Eventually the parent would visit the GP about their child, usually this would result in the GP making a referral to the relevant service (Child and Adolescent Mental Health Service (CAMHS) or Child Development Centre (CDC)), but the referrals were often poorly written and so would get rejected without a specialist ever talking with the parents or meeting the child. Then by the time they eventually do get on the waiting list they had to wait perhaps up to three years for the assessment by which time the child was continuing to deteriorate at school and those who I met were now getting into anti-social behaviour and youth crime and wouldn’t be diagnosed until they should have completed their GCSE’s, some would be on part-time timetables, others excluded or in Alternative Provision Colleges (what were Pupil Referral Units). Many left school with few qualifications and struggling to know what to do next, struggling with how they would transition to work and struggling with meeting criteria to get into college and were now ‘known’ by the police and anti-social behaviour teams as being trouble makers. Some parents by this point had given up hope, they had fought for years to get their child support and now felt it was too late. I had parents who would say to me that their goal now was to just endure the time left until they turn 16/18 (depending on the parent) when the child will have to move out.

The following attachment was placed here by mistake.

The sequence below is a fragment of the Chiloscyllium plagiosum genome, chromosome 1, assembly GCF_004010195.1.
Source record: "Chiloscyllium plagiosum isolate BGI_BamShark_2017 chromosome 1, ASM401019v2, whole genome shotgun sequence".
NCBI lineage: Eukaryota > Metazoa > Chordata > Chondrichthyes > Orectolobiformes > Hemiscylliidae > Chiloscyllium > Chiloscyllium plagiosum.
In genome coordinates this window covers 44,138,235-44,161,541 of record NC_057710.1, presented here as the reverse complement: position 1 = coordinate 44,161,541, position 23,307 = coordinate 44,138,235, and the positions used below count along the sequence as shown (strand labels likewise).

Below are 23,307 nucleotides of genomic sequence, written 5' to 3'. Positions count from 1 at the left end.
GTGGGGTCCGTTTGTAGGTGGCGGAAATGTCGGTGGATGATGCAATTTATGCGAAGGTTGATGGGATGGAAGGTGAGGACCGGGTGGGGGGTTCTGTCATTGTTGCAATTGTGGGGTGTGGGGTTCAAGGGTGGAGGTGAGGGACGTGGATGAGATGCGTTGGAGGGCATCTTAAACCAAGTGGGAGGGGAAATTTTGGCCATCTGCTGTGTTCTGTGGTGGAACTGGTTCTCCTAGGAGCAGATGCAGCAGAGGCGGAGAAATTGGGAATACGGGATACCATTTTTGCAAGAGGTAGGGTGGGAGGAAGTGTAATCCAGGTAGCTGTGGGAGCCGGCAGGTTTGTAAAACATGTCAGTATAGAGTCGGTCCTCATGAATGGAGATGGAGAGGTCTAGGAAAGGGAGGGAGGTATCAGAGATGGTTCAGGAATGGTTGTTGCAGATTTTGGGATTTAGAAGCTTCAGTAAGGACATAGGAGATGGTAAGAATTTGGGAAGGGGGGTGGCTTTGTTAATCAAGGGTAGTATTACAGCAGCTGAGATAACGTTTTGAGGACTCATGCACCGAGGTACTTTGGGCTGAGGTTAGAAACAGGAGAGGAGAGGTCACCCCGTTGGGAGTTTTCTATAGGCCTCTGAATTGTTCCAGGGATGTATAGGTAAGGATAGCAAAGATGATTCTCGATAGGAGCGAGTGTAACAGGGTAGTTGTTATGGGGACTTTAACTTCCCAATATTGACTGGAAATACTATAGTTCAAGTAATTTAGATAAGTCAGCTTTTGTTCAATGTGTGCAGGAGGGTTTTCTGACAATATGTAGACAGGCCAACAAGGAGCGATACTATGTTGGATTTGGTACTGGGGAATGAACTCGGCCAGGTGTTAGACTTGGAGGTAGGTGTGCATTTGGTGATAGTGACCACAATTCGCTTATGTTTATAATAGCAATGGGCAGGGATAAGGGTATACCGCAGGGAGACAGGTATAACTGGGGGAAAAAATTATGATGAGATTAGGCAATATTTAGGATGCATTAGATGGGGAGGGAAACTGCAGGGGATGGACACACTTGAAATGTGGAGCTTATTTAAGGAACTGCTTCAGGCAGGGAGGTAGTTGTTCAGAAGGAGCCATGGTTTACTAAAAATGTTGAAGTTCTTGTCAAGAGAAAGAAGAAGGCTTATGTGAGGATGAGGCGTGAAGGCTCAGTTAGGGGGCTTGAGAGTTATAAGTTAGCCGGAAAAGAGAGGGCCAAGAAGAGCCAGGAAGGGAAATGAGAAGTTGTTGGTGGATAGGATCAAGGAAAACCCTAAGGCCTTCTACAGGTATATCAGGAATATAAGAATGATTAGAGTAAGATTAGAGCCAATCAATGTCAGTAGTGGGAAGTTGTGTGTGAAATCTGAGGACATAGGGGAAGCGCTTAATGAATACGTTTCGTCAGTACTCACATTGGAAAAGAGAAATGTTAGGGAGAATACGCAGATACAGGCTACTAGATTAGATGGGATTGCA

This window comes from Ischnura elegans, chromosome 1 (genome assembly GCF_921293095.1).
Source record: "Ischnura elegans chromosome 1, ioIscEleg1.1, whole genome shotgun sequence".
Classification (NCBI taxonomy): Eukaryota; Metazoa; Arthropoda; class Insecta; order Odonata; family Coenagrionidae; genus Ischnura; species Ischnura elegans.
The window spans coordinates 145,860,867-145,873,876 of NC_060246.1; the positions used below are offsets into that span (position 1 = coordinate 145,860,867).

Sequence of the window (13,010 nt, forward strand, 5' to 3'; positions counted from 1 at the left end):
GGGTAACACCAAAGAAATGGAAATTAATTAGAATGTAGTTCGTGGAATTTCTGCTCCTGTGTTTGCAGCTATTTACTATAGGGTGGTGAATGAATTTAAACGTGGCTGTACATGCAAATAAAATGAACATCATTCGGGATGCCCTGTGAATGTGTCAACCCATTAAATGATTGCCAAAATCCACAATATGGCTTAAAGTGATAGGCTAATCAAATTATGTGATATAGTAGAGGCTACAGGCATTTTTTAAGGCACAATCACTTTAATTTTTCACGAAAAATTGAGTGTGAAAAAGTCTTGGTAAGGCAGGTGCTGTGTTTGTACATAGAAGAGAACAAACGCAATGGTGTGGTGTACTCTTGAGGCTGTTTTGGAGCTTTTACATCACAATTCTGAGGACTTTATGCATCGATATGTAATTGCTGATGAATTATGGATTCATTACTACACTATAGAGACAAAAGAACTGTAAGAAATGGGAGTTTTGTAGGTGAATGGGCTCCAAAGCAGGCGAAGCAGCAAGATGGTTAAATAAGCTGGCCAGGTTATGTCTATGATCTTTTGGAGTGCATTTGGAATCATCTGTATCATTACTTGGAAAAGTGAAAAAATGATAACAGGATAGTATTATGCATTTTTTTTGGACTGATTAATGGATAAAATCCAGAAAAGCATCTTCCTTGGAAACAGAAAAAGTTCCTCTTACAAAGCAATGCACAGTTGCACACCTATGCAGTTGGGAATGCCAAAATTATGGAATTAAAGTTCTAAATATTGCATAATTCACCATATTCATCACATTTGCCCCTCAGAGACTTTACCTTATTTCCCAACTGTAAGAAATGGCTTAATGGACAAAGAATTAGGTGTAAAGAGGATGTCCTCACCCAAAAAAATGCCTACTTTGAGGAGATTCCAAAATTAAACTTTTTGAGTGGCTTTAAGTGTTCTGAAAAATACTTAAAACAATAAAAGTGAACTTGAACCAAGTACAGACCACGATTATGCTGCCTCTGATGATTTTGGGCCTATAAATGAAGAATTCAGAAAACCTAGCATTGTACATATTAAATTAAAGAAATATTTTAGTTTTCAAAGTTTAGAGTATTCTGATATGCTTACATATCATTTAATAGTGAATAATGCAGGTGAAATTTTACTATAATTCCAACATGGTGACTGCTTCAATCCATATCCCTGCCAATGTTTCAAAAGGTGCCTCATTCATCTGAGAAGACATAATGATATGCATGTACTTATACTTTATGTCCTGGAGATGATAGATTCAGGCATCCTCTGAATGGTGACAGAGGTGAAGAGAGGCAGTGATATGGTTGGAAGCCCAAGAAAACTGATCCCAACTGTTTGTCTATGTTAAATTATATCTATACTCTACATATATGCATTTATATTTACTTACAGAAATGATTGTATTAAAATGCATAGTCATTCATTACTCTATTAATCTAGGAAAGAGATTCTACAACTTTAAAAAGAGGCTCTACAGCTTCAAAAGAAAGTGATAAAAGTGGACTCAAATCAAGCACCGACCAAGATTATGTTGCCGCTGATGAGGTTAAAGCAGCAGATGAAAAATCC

This was a very frustrating time. There was no Autism Act. My experience as a practitioner was that there was a lack of awareness of autism among professionals, a lack of awareness of what to do to help autistic people (diagnosed or not), GP’s didn’t seem to know enough in relation to autism, they would make inadequate referrals which would get rejected without the person being referred or their carers ever being met. There were very long waiting lists and no clear or easy to find information on what services were available to support autistic individuals or their families, or what people should do if they think themselves or someone else is autistic. Even working within the caring profession with families I struggled to find helpful information for the families I was working with.